Tuesday, April 21, 2009

"Hercule Poirot came out of the Vielle Grand'mere restaurant into Soho."

When I need a filler read, I have a long list of Poirot stories left. This one, Mrs. McGinty's Dead, was quite a good one. A man is scheduled to be executed for murdering his landlady but the superintendent that collected the evidence that convicted the young man isn't sure of his guilt. He asks Poirot to look into the case. Poirot goes to the small village where the murder happened and of course finds the one miniscule piece of evidence needed to lead him to the truth.

The clues in this case could lead to a few different conclusions so it was actually a good one for trying to guess the ending. Sometimes in Poirot stories I feel like his conclusions just come out of nowhere. Yet while this was one of the best Poirot mysteries, Christie uses her fictional author, Ariadne Oliver, to deliver lines that are obviously Christie's feelings about her own detective.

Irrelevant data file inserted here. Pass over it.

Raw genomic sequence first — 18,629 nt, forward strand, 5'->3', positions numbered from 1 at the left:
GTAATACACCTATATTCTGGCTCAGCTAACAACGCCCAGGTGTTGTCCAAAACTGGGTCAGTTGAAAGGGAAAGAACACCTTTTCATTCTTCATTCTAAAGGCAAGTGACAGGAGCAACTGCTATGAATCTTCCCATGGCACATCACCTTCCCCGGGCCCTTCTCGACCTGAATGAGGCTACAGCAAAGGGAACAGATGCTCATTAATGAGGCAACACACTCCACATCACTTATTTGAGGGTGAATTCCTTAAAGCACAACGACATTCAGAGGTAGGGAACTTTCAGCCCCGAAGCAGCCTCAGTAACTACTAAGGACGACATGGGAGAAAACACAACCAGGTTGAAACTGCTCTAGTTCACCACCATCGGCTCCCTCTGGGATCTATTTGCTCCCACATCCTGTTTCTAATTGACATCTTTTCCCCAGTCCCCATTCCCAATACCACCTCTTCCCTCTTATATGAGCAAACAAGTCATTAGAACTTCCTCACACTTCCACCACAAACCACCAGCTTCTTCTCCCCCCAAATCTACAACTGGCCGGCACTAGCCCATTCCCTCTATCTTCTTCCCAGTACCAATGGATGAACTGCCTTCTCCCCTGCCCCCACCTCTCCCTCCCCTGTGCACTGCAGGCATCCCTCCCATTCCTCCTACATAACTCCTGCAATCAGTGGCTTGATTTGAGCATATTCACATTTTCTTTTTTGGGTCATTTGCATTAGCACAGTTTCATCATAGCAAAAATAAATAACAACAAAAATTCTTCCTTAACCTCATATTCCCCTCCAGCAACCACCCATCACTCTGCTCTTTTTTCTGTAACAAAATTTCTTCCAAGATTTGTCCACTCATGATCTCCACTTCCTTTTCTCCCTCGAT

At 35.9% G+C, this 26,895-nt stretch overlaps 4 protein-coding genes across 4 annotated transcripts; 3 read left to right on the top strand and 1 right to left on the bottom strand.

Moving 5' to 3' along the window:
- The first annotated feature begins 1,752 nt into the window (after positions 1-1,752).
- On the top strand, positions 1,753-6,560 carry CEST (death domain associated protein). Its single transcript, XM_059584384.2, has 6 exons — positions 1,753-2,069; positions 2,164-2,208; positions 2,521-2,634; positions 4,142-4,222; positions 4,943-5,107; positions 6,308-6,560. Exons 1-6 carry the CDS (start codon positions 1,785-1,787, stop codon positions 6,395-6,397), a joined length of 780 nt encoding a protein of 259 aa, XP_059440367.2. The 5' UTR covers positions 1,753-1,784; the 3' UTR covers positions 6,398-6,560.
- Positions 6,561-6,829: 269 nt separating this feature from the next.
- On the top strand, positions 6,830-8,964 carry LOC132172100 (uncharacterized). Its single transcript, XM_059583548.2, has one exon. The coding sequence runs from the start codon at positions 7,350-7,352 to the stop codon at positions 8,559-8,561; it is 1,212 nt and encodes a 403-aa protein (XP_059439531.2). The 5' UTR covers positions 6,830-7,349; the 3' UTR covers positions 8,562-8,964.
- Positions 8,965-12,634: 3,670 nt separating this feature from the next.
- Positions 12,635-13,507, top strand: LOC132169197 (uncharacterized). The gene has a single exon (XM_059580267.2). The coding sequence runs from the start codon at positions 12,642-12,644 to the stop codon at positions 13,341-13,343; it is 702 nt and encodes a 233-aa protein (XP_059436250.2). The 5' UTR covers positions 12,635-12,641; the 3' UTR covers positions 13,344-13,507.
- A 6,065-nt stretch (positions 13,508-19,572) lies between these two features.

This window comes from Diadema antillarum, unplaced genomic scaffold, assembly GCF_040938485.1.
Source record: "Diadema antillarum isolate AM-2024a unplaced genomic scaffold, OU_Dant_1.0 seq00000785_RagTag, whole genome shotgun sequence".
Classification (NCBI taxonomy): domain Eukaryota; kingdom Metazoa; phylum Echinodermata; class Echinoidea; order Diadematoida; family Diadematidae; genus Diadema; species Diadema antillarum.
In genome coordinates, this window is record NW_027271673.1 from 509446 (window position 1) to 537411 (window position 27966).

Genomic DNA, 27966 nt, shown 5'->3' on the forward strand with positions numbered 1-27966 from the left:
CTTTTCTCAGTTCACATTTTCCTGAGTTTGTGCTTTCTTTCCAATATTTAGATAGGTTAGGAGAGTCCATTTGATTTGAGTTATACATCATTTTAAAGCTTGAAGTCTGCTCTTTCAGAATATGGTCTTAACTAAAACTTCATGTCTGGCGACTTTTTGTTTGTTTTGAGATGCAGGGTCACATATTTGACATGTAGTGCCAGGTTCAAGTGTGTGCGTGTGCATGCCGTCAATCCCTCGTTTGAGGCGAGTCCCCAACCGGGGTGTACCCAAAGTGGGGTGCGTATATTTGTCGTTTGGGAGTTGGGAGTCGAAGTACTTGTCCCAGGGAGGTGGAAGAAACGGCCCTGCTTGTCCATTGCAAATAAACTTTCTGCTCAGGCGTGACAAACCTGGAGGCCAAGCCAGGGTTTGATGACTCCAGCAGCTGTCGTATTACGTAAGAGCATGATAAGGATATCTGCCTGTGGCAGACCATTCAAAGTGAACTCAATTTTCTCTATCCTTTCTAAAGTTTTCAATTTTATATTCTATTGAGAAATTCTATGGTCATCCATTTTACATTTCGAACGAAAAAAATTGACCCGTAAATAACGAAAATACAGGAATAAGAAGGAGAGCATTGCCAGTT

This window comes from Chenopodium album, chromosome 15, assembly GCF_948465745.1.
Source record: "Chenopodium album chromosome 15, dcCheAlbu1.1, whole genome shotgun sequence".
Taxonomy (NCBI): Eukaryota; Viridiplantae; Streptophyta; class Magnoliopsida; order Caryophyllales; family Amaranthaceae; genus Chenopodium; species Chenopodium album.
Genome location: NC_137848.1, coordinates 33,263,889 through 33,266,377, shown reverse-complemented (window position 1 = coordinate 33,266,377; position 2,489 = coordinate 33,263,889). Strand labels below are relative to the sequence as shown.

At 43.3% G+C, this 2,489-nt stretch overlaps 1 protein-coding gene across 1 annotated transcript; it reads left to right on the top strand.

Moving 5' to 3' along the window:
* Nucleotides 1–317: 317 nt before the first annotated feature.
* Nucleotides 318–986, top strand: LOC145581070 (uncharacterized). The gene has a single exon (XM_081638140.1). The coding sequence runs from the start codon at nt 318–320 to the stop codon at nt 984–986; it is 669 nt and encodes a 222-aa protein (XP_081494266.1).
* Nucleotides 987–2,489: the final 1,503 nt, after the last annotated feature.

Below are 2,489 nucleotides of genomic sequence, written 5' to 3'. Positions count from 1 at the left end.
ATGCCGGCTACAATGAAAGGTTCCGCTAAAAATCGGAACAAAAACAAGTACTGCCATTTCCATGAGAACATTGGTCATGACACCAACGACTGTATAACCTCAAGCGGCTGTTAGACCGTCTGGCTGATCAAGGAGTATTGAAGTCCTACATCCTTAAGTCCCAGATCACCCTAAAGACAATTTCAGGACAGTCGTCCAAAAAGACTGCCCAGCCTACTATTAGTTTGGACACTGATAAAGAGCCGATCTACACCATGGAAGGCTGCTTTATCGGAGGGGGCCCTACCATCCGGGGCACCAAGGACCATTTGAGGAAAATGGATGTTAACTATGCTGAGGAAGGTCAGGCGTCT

"How do I know why I ever thought of the revolting man? I must have been mad. Why a Finn when I know nothing about Finland? ... Why all the idiotic mannerisms he's got? These things just happen. You try something--and people seem to like it--and then you go on--and before you know where you are, you've got someone like that maddening Sven Hjerson tied to you for life. And people even write and say how fond you must be of him. Fond of him? If I met that ... Finn in real life, I'd do a better murder than any I've ever invented."

Learning to pay attention to the details,

Buy Mrs. McGinty's Dead on Amazon or find it at your local library.

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